Eco way: Don’t cut, just uproot and replant trees
The forest department has shifted 200 trees, which were to be cut for new Mega Highway construction project, intact with their roots and replanted them on a forest landjaipur Updated: Sep 26, 2016 21:35 IST
Usually trees are cut for building roads or industries. But forest officials in Bundi have shown how not to affect environment for progress of humankind.
The forest department has shifted 200 trees, which were to be cut for new Mega Highway construction project, intact with their roots and replanted them on a forest land.
Trees replanted in and around water harvesting structure of Mukhyamantri Jal Swawlamban Abhiyan (MJSA) site in Hindauli forest range of the district are ‘breathing’ easy after getting new lease of life.
The herculean task of shifting precious trees finally paid off as around 90% of replanted trees survived.
Deputy Conservator of forest Digvijay Gupta said in 2009, they planted around 250 trees, mostly neem (Indian lilac), churel (holoptelea) and amaltash (Casia Fistula), on forest land along either side of 5-km-long single lane Hindauli-Nainwa road, which passes through protected areas of Ganeshganj village.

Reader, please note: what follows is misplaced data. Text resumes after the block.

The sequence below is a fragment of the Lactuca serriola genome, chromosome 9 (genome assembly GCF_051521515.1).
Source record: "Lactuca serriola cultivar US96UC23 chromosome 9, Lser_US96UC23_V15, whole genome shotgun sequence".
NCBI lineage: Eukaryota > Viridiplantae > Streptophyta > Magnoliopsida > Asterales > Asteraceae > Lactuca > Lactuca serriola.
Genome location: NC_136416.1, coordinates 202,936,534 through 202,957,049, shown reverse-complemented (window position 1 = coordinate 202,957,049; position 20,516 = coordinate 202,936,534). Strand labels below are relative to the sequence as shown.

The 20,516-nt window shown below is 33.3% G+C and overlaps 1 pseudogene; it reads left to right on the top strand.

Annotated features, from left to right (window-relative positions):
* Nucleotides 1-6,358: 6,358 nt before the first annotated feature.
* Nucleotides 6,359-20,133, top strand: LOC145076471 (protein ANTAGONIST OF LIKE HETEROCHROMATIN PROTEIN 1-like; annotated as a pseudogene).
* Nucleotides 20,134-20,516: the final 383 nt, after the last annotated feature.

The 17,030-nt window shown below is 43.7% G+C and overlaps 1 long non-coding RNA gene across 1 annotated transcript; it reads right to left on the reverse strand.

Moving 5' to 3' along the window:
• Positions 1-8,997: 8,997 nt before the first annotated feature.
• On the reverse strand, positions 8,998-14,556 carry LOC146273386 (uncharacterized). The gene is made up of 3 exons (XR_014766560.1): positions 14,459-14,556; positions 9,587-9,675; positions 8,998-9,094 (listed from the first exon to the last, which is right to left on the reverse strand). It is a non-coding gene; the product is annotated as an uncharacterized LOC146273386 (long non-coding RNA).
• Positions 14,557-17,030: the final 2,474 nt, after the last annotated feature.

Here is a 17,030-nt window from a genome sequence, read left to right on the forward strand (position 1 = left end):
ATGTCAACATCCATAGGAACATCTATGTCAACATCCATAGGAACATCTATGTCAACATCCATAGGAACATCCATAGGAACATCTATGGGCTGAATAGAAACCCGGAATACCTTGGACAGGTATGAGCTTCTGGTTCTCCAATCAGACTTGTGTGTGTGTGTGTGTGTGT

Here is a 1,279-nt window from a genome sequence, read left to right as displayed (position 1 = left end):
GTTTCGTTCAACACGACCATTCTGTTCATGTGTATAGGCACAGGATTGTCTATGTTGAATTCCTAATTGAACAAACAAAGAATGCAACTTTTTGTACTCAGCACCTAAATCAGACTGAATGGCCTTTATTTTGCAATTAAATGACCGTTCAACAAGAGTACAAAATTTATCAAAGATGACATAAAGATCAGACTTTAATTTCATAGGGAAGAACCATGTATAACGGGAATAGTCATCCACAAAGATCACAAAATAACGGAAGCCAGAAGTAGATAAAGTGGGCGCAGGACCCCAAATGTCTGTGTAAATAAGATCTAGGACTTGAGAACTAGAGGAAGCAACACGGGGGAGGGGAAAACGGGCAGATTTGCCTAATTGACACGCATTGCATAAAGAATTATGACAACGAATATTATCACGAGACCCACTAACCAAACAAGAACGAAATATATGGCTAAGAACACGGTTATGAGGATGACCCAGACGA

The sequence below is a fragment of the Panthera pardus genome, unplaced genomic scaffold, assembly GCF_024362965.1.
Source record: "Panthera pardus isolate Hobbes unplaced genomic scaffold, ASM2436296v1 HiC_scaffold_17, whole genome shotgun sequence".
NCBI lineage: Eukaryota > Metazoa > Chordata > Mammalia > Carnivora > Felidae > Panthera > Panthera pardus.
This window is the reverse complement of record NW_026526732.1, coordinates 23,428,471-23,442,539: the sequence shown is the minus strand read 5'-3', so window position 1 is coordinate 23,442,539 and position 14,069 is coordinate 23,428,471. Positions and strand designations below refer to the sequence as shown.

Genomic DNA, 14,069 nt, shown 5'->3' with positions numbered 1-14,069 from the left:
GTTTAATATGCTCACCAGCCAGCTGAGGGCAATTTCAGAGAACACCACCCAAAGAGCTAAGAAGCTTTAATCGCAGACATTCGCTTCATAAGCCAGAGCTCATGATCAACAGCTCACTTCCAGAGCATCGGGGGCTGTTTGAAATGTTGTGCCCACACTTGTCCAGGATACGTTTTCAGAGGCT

He said when the Hindauli-Nainwa road was included in the 203-km-long State Mega Highway connecting Gulabpura (Bhilwara)-Uniyara (Tonk) via Hindauli in 2015, the department decided to shift the trees and not to cut them.
District collector Naresh Thukral said, “Usually trees are fallen during road construction projects. Later, new plantation is done but this process takes a lot of time. The forest department decided to shift the trees instead of felling them.”
Hindauli’s Range forest officer Vishnu Kumar Gupta said the National Highway Authority of India was constructing the mega highway through a private company so the forest department engaged its resources and staff in shifting of the trees.
Shifting of trees started on July 14 and continued till mid-August, Gupta said.
“Daily around 10 labourers and JCB machines used to uproot around 8 to 10 trees and replant them in and around water harvesting area developed under MJSY,” he said.
Since the trees were shifted properly and during the monsoon, around 90% of rehabilitated trees have survived, the range forest officer said.
“The trees shifting work did not incur any cost as the forest department used its own resources and took help of the construction company,” he said.
Tapeshwar Singh Bhati, environment conversationalist, said successful shifting of trees enlightens on how development and environment can go together.